HOUSTON (KTRK) --High-intensity interval training (HIIT) is all the rage in the fitness industry. It involves performing powerful movements, like sprinting or burpees, to get your heart rate up, which usually leaves you completely out of breath.
Now, there's a new trend in fitness that's the complete opposite: LISS, or low-impact steady state. You can grab your iPad or your favorite book, get on the elliptical and enjoy the movement.
It's the workout beginners use to start their exercise journey.
"You can go for a 30 minute walk, catch up with your girlfriends. You know have a chance to breathe. It's something that's absolutely doable, and it's doable five to seven days a week," said Train Station Fitness Studio personal trainer Dolores Palmer.
It's also the workout to help you get back in the game after an injury.
"I was overtraining and working too hard," said Train Station owner Liz Zamadics.
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After working in the exercise industry for years, Zamadics endured a back injury after overtraining.
"I'm now in that nursing phase where I'm taking care of my back," explained Zamadics.
Now, she does steady state cardio a few days a week to help her recover from her injury. LISS also has a low risk of causing a new injury.
Palmer says that a 30- to 45-minute workout of walking, cycling or using an elliptical has a high probability of burning fat.
On a scale of one to ten with ten being the hardest, you should be at a four or five during low-impact steady state. It isn't just a stroll, but you also shouldn't be out of breath. You should be able to hold a conversation the entire duration of your workout.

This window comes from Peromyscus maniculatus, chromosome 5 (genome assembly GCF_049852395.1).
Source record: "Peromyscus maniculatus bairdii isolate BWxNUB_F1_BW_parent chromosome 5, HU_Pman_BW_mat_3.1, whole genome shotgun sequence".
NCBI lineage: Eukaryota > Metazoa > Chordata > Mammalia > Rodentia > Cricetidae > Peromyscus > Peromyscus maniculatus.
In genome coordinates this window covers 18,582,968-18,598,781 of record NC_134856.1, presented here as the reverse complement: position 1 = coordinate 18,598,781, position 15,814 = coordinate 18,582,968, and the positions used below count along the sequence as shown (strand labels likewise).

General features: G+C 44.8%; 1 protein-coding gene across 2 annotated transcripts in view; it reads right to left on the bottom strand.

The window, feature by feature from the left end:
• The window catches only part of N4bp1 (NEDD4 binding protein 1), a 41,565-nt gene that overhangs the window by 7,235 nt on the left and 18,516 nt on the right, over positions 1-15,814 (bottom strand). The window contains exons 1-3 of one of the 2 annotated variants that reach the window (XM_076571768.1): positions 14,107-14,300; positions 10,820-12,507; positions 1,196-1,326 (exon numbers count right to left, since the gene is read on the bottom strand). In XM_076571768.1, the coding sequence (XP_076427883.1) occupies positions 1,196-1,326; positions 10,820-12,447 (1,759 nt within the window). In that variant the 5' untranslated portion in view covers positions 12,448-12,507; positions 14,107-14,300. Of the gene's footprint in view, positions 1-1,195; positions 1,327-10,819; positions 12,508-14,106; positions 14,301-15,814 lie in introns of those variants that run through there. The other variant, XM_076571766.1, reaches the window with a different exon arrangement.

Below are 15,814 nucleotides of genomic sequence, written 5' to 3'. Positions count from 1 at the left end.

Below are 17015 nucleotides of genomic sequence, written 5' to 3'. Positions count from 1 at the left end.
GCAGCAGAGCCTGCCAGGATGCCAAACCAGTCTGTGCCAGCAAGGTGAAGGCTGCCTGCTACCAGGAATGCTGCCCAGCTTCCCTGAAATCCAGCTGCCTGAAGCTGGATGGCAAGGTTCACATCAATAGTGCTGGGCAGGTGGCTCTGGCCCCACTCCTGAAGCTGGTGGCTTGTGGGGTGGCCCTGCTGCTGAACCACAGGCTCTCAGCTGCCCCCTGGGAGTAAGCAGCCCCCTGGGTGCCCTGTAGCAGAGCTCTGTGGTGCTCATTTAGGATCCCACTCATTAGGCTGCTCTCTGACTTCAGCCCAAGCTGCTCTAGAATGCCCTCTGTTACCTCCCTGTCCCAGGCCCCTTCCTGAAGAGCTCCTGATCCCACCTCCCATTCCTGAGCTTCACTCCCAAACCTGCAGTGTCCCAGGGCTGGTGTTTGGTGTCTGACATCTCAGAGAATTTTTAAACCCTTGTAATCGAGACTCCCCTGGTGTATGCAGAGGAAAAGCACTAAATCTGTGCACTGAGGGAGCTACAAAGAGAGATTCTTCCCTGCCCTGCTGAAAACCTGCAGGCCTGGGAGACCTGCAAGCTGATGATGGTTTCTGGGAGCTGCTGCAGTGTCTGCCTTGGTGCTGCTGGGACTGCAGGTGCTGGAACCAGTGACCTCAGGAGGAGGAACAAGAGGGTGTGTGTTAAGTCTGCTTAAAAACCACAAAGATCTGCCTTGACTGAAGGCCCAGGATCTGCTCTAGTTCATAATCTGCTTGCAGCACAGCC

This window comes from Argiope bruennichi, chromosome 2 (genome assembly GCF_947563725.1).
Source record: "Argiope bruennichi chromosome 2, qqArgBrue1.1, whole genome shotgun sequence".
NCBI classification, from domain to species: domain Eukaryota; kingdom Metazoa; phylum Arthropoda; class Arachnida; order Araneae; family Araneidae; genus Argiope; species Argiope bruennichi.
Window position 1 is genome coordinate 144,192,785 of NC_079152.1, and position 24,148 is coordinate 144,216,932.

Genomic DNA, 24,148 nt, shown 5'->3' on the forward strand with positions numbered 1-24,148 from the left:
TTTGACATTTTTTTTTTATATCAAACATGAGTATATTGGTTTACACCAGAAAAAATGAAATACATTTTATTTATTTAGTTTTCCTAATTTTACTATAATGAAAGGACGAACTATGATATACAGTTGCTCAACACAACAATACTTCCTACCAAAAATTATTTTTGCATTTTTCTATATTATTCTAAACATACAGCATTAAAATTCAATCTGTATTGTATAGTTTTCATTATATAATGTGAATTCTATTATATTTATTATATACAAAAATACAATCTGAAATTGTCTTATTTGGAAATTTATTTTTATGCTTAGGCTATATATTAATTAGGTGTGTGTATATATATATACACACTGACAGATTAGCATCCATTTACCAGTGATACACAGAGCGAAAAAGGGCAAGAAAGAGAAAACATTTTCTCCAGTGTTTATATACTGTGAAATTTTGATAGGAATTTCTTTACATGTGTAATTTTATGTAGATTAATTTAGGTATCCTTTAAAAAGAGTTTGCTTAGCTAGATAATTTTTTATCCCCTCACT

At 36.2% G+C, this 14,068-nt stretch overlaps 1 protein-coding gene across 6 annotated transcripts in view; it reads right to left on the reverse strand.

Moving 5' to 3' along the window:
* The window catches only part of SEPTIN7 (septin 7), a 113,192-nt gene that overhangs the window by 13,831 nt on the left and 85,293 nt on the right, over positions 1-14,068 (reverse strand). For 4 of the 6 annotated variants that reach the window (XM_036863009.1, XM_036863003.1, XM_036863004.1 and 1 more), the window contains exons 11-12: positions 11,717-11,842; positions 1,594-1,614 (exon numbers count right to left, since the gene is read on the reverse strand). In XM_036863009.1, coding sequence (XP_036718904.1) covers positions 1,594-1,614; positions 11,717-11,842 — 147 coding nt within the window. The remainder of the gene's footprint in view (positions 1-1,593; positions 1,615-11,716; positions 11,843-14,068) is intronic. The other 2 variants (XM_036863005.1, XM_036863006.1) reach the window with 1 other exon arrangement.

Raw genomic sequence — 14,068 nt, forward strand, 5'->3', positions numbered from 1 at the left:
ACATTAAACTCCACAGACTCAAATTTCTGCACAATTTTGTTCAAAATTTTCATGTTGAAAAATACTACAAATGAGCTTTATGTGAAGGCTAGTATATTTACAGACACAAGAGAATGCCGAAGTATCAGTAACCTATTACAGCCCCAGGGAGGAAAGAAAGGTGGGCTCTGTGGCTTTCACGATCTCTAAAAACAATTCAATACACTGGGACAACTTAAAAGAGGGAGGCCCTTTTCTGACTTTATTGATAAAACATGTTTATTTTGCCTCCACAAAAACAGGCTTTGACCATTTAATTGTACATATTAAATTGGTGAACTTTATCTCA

"It's great because it puts you at a level where you're constantly burning," said Palmer.
LISS is especially effective for those with high-stress lifestyles.
"Our cortisol levels tend to elevate during stress or lack of sleep. Even those high-intensity workouts raise up those cortisol levels. A steady state workout reduces stress, reduces those cortisol levels and make you feel really good," Palmer explained.
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She said it's okay to keep those high-stress, high-intensity workouts in your routine if you choose, but you should limit them to two to three days a week.
"Your steady state can be the recovery days," she added. "It actually makes everything a lot easier, as far as the stamina of what you are doing."